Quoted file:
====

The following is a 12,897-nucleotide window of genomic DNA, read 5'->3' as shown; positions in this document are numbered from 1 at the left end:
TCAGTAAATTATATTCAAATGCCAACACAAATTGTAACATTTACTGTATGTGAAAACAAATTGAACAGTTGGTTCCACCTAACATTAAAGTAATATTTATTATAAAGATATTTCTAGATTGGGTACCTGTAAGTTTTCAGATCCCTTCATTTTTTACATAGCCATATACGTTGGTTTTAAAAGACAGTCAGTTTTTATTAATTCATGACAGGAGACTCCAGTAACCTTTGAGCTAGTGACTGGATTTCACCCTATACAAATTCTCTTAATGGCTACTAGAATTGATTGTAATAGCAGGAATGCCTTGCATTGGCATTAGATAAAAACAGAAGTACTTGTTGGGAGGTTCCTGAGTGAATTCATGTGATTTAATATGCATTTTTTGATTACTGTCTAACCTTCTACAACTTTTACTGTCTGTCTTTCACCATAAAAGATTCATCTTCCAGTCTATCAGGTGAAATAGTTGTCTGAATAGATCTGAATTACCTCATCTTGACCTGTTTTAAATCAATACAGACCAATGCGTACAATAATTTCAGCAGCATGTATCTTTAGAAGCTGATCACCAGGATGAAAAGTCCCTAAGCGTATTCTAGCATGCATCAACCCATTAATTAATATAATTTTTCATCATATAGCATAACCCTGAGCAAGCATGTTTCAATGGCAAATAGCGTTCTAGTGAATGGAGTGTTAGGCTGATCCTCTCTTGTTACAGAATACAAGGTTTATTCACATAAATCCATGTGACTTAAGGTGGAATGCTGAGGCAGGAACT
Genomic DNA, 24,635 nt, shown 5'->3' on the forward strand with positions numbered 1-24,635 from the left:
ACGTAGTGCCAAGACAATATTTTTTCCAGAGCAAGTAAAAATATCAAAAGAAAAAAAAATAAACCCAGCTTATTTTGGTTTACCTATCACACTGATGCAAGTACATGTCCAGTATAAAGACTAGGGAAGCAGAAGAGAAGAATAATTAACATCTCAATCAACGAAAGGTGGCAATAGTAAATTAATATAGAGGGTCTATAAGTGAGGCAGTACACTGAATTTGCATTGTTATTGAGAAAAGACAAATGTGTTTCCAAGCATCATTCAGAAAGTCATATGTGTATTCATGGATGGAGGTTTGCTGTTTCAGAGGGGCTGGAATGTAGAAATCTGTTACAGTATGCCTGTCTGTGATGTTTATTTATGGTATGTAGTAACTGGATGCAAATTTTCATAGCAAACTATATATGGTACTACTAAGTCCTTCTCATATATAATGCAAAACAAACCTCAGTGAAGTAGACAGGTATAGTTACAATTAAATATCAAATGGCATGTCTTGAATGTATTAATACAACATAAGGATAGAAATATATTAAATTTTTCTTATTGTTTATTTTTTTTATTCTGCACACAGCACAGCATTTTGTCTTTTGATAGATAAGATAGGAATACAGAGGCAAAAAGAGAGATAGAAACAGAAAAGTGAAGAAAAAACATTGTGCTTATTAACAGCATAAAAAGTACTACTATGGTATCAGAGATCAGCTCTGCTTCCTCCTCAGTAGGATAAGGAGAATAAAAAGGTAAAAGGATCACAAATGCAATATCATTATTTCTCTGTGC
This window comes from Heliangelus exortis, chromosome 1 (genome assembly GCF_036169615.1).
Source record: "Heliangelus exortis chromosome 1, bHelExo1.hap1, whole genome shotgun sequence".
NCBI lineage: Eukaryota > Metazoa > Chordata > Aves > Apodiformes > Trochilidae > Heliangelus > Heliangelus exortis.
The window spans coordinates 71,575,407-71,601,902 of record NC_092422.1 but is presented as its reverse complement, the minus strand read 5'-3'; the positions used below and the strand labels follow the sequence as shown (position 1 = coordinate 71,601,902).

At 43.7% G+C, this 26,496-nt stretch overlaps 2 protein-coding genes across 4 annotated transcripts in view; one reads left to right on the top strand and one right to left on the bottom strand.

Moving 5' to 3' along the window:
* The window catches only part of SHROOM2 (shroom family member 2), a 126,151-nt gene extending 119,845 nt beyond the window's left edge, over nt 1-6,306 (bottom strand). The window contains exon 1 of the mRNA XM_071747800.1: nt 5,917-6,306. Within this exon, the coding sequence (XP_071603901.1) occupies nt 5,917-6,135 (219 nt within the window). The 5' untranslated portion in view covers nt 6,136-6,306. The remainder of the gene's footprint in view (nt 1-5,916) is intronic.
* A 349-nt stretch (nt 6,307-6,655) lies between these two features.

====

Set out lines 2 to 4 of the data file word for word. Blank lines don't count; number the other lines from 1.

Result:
TCAGTAAATTATATTCAAATGCCAACACAAATTGTAACATTTACTGTATGTGAAAACAAATTGAACAGTTGGTTCCACCTAACATTAAAGTAATATTTATTATAAAGATATTTCTAGATTGGGTACCTGTAAGTTTTCAGATCCCTTCATTTTTTACATAGCCATATACGTTGGTTTTAAAAGACAGTCAGTTTTTATTAATTCATGACAGGAGACTCCAGTAACCTTTGAGCTAGTGACTGGATTTCACCCTATACAAATTCTCTTAATGGCTACTAGAATTGATTGTAATAGCAGGAATGCCTTGCATTGGCATTAGATAAAAACAGAAGTACTTGTTGGGAGGTTCCTGAGTGAATTCATGTGATTTAATATGCATTTTTTGATTACTGTCTAACCTTCTACAACTTTTACTGTCTGTCTTTCACCATAAAAGATTCATCTTCCAGTCTATCAGGTGAAATAGTTGTCTGAATAGATCTGAATTACCTCATCTTGACCTGTTTTAAATCAATACAGACCAATGCGTACAATAATTTCAGCAGCATGTATCTTTAGAAGCTGATCACCAGGATGAAAAGTCCCTAAGCGTATTCTAGCATGCATCAACCCATTAATTAATATAATTTTTCATCATATAGCATAACCCTGAGCAAGCATGTTTCAATGGCAAATAGCGTTCTAGTGAATGGAGTGTTAGGCTGATCCTCTCTTGTTACAGAATACAAGGTTTATTCACATAAATCCATGTGACTTAAGGTGGAATGCTGAGGCAGGAACT
Genomic DNA, 24,635 nt, shown 5'->3' on the forward strand with positions numbered 1-24,635 from the left:
ACGTAGTGCCAAGACAATATTTTTTCCAGAGCAAGTAAAAATATCAAAAGAAAAAAAAATAAACCCAGCTTATTTTGGTTTACCTATCACACTGATGCAAGTACATGTCCAGTATAAAGACTAGGGAAGCAGAAGAGAAGAATAATTAACATCTCAATCAACGAAAGGTGGCAATAGTAAATTAATATAGAGGGTCTATAAGTGAGGCAGTACACTGAATTTGCATTGTTATTGAGAAAAGACAAATGTGTTTCCAAGCATCATTCAGAAAGTCATATGTGTATTCATGGATGGAGGTTTGCTGTTTCAGAGGGGCTGGAATGTAGAAATCTGTTACAGTATGCCTGTCTGTGATGTTTATTTATGGTATGTAGTAACTGGATGCAAATTTTCATAGCAAACTATATATGGTACTACTAAGTCCTTCTCATATATAATGCAAAACAAACCTCAGTGAAGTAGACAGGTATAGTTACAATTAAATATCAAATGGCATGTCTTGAATGTATTAATACAACATAAGGATAGAAATATATTAAATTTTTCTTATTGTTTATTTTTTTTATTCTGCACACAGCACAGCATTTTGTCTTTTGATAGATAAGATAGGAATACAGAGGCAAAAAGAGAGATAGAAACAGAAAAGTGAAGAAAAAACATTGTGCTTATTAACAGCATAAAAAGTACTACTATGGTATCAGAGATCAGCTCTGCTTCCTCCTCAGTAGGATAAGGAGAATAAAAAGGTAAAAGGATCACAAATGCAATATCATTATTTCTCTGTGC